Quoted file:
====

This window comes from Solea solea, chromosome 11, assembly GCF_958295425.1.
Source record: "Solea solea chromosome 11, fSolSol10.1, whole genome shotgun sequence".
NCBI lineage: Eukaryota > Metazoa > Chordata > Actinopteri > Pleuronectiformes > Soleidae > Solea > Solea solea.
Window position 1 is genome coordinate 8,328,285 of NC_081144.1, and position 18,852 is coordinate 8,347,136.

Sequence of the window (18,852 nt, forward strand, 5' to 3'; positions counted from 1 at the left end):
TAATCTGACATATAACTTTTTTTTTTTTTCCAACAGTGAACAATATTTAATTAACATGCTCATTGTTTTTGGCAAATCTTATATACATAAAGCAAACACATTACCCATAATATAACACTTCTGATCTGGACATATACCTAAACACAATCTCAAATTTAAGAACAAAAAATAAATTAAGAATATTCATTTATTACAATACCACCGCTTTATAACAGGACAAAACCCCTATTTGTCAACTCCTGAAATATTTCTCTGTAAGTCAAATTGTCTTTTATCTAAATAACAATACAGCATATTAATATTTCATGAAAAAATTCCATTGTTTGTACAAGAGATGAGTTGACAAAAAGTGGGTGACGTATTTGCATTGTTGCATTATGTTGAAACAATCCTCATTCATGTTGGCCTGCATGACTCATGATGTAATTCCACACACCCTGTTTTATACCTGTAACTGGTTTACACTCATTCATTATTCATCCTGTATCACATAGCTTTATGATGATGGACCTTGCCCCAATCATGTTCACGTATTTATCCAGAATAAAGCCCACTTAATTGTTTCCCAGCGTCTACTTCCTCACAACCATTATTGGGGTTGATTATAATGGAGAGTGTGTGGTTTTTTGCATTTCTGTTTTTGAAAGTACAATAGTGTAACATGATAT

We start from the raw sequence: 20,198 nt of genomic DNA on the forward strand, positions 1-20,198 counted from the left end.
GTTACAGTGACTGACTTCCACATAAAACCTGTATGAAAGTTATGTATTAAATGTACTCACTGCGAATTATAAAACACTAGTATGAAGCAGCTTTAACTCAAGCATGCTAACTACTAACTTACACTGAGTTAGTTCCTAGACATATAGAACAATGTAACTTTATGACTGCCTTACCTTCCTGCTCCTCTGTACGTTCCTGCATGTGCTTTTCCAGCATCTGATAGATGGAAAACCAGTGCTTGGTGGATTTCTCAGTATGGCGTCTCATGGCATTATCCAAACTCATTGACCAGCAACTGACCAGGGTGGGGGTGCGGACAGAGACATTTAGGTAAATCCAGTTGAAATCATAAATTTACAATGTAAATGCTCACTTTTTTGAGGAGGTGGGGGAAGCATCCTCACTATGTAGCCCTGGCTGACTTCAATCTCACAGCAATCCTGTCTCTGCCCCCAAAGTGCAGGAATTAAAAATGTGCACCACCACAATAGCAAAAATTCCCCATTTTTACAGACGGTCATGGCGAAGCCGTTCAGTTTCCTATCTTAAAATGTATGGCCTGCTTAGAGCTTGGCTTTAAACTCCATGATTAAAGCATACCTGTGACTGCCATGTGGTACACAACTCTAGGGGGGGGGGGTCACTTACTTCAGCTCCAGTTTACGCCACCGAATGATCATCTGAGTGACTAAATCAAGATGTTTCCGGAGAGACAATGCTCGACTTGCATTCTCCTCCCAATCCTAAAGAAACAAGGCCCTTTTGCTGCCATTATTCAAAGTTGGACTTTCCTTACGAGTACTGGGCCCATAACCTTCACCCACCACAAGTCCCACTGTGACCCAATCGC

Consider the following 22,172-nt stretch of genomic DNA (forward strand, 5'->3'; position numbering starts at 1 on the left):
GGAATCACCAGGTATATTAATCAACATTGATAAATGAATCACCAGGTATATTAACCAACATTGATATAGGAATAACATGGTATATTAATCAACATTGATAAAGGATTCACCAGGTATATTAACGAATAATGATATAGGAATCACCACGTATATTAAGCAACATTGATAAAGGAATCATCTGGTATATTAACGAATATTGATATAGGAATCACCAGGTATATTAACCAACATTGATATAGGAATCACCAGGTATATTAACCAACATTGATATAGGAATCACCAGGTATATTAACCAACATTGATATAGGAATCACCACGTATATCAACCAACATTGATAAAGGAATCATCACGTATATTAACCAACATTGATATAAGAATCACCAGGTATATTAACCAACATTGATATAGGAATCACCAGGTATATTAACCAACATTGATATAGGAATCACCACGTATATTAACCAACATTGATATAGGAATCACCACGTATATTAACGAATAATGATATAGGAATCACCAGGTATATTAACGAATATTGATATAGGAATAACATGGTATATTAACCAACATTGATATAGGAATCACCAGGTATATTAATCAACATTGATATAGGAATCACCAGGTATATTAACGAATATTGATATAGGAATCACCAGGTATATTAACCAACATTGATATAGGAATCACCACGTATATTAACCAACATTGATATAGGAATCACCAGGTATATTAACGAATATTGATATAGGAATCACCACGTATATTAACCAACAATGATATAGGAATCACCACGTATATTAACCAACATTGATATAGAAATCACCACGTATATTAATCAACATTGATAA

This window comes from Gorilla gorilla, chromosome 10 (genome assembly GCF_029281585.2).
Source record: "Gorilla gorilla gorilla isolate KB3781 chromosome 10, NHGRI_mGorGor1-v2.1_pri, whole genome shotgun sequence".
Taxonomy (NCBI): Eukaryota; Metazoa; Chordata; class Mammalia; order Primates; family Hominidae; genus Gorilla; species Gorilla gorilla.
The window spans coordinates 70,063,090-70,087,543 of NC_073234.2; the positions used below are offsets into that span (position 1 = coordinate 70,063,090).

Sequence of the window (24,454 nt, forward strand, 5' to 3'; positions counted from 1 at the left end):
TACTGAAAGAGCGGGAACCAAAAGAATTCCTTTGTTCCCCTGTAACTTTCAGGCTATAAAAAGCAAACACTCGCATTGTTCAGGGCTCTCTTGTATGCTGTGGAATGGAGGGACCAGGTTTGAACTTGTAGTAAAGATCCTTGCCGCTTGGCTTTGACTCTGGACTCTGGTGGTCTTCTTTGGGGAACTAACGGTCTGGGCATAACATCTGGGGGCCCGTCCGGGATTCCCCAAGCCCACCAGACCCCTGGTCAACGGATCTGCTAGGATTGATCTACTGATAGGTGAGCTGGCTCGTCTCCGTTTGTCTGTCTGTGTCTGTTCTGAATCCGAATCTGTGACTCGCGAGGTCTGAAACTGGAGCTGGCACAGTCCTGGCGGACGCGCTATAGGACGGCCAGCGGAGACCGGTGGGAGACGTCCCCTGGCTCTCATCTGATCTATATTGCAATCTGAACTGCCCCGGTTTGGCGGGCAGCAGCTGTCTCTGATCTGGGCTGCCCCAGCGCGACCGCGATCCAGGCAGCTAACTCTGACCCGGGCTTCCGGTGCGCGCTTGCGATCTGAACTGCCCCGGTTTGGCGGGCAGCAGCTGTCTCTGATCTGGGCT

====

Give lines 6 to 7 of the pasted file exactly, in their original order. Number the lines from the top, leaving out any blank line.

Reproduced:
TAATCTGACATATAACTTTTTTTTTTTTTCCAACAGTGAACAATATTTAATTAACATGCTCATTGTTTTTGGCAAATCTTATATACATAAAGCAAACACATTACCCATAATATAACACTTCTGATCTGGACATATACCTAAACACAATCTCAAATTTAAGAACAAAAAATAAATTAAGAATATTCATTTATTACAATACCACCGCTTTATAACAGGACAAAACCCCTATTTGTCAACTCCTGAAATATTTCTCTGTAAGTCAAATTGTCTTTTATCTAAATAACAATACAGCATATTAATATTTCATGAAAAAATTCCATTGTTTGTACAAGAGATGAGTTGACAAAAAGTGGGTGACGTATTTGCATTGTTGCATTATGTTGAAACAATCCTCATTCATGTTGGCCTGCATGACTCATGATGTAATTCCACACACCCTGTTTTATACCTGTAACTGGTTTACACTCATTCATTATTCATCCTGTATCACATAGCTTTATGATGATGGACCTTGCCCCAATCATGTTCACGTATTTATCCAGAATAAAGCCCACTTAATTGTTTCCCAGCGTCTACTTCCTCACAACCATTATTGGGGTTGATTATAATGGAGAGTGTGTGGTTTTTTGCATTTCTGTTTTTGAAAGTACAATAGTGTAACATGATAT

We start from the raw sequence: 20,198 nt of genomic DNA on the forward strand, positions 1-20,198 counted from the left end.